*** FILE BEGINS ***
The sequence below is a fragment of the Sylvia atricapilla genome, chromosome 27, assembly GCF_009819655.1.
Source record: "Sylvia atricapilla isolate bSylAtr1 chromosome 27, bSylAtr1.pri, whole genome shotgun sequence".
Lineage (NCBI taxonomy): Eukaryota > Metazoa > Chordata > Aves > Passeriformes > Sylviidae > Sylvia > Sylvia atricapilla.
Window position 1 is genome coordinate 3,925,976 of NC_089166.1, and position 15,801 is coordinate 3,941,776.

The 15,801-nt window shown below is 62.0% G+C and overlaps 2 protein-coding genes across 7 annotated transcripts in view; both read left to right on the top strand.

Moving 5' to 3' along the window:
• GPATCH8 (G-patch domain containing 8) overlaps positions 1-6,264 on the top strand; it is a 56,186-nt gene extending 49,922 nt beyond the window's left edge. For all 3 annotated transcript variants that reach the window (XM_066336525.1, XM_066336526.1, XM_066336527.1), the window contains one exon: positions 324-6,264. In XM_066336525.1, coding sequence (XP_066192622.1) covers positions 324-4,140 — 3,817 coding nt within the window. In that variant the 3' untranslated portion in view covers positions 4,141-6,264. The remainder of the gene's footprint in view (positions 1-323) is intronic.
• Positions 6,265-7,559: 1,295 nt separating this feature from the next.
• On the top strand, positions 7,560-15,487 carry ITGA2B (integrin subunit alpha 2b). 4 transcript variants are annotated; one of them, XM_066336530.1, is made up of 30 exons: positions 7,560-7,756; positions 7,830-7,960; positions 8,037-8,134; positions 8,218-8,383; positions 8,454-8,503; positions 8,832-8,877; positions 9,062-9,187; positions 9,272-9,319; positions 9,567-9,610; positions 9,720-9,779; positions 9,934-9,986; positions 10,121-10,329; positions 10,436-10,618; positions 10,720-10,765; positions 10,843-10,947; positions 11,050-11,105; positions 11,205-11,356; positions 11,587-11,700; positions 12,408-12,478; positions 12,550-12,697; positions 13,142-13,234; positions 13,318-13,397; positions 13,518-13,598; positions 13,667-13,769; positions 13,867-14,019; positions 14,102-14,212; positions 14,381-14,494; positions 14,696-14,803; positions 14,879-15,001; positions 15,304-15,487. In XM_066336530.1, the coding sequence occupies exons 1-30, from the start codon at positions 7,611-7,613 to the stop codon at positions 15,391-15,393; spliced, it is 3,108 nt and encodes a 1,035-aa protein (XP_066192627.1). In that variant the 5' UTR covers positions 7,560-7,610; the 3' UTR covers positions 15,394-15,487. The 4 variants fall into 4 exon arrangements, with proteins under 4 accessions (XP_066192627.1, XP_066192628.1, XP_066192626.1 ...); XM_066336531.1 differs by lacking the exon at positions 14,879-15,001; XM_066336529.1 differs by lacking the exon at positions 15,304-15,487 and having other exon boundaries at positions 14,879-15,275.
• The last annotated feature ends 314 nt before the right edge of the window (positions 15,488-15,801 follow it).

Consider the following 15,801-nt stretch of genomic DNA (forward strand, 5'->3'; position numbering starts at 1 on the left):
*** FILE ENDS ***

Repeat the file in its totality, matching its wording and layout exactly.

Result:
The sequence below is a fragment of the Sylvia atricapilla genome, chromosome 27, assembly GCF_009819655.1.
Source record: "Sylvia atricapilla isolate bSylAtr1 chromosome 27, bSylAtr1.pri, whole genome shotgun sequence".
Lineage (NCBI taxonomy): Eukaryota > Metazoa > Chordata > Aves > Passeriformes > Sylviidae > Sylvia > Sylvia atricapilla.
Window position 1 is genome coordinate 3,925,976 of NC_089166.1, and position 15,801 is coordinate 3,941,776.

The 15,801-nt window shown below is 62.0% G+C and overlaps 2 protein-coding genes across 7 annotated transcripts in view; both read left to right on the top strand.

Moving 5' to 3' along the window:
• GPATCH8 (G-patch domain containing 8) overlaps positions 1-6,264 on the top strand; it is a 56,186-nt gene extending 49,922 nt beyond the window's left edge. For all 3 annotated transcript variants that reach the window (XM_066336525.1, XM_066336526.1, XM_066336527.1), the window contains one exon: positions 324-6,264. In XM_066336525.1, coding sequence (XP_066192622.1) covers positions 324-4,140 — 3,817 coding nt within the window. In that variant the 3' untranslated portion in view covers positions 4,141-6,264. The remainder of the gene's footprint in view (positions 1-323) is intronic.
• Positions 6,265-7,559: 1,295 nt separating this feature from the next.
• On the top strand, positions 7,560-15,487 carry ITGA2B (integrin subunit alpha 2b). 4 transcript variants are annotated; one of them, XM_066336530.1, is made up of 30 exons: positions 7,560-7,756; positions 7,830-7,960; positions 8,037-8,134; positions 8,218-8,383; positions 8,454-8,503; positions 8,832-8,877; positions 9,062-9,187; positions 9,272-9,319; positions 9,567-9,610; positions 9,720-9,779; positions 9,934-9,986; positions 10,121-10,329; positions 10,436-10,618; positions 10,720-10,765; positions 10,843-10,947; positions 11,050-11,105; positions 11,205-11,356; positions 11,587-11,700; positions 12,408-12,478; positions 12,550-12,697; positions 13,142-13,234; positions 13,318-13,397; positions 13,518-13,598; positions 13,667-13,769; positions 13,867-14,019; positions 14,102-14,212; positions 14,381-14,494; positions 14,696-14,803; positions 14,879-15,001; positions 15,304-15,487. In XM_066336530.1, the coding sequence occupies exons 1-30, from the start codon at positions 7,611-7,613 to the stop codon at positions 15,391-15,393; spliced, it is 3,108 nt and encodes a 1,035-aa protein (XP_066192627.1). In that variant the 5' UTR covers positions 7,560-7,610; the 3' UTR covers positions 15,394-15,487. The 4 variants fall into 4 exon arrangements, with proteins under 4 accessions (XP_066192627.1, XP_066192628.1, XP_066192626.1 ...); XM_066336531.1 differs by lacking the exon at positions 14,879-15,001; XM_066336529.1 differs by lacking the exon at positions 15,304-15,487 and having other exon boundaries at positions 14,879-15,275.
• The last annotated feature ends 314 nt before the right edge of the window (positions 15,488-15,801 follow it).

Consider the following 15,801-nt stretch of genomic DNA (forward strand, 5'->3'; position numbering starts at 1 on the left):